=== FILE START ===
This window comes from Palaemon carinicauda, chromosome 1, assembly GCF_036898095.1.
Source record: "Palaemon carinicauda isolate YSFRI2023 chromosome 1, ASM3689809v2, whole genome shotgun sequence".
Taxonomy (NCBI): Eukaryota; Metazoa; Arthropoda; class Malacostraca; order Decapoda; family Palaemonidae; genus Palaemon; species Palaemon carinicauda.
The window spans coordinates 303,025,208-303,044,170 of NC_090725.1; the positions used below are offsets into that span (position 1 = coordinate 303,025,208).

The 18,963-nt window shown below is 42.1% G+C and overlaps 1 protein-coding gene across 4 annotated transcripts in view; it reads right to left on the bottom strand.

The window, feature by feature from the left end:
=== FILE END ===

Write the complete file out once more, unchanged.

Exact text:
This window comes from Palaemon carinicauda, chromosome 1, assembly GCF_036898095.1.
Source record: "Palaemon carinicauda isolate YSFRI2023 chromosome 1, ASM3689809v2, whole genome shotgun sequence".
Taxonomy (NCBI): Eukaryota; Metazoa; Arthropoda; class Malacostraca; order Decapoda; family Palaemonidae; genus Palaemon; species Palaemon carinicauda.
The window spans coordinates 303,025,208-303,044,170 of NC_090725.1; the positions used below are offsets into that span (position 1 = coordinate 303,025,208).

The 18,963-nt window shown below is 42.1% G+C and overlaps 1 protein-coding gene across 4 annotated transcripts in view; it reads right to left on the bottom strand.

The window, feature by feature from the left end: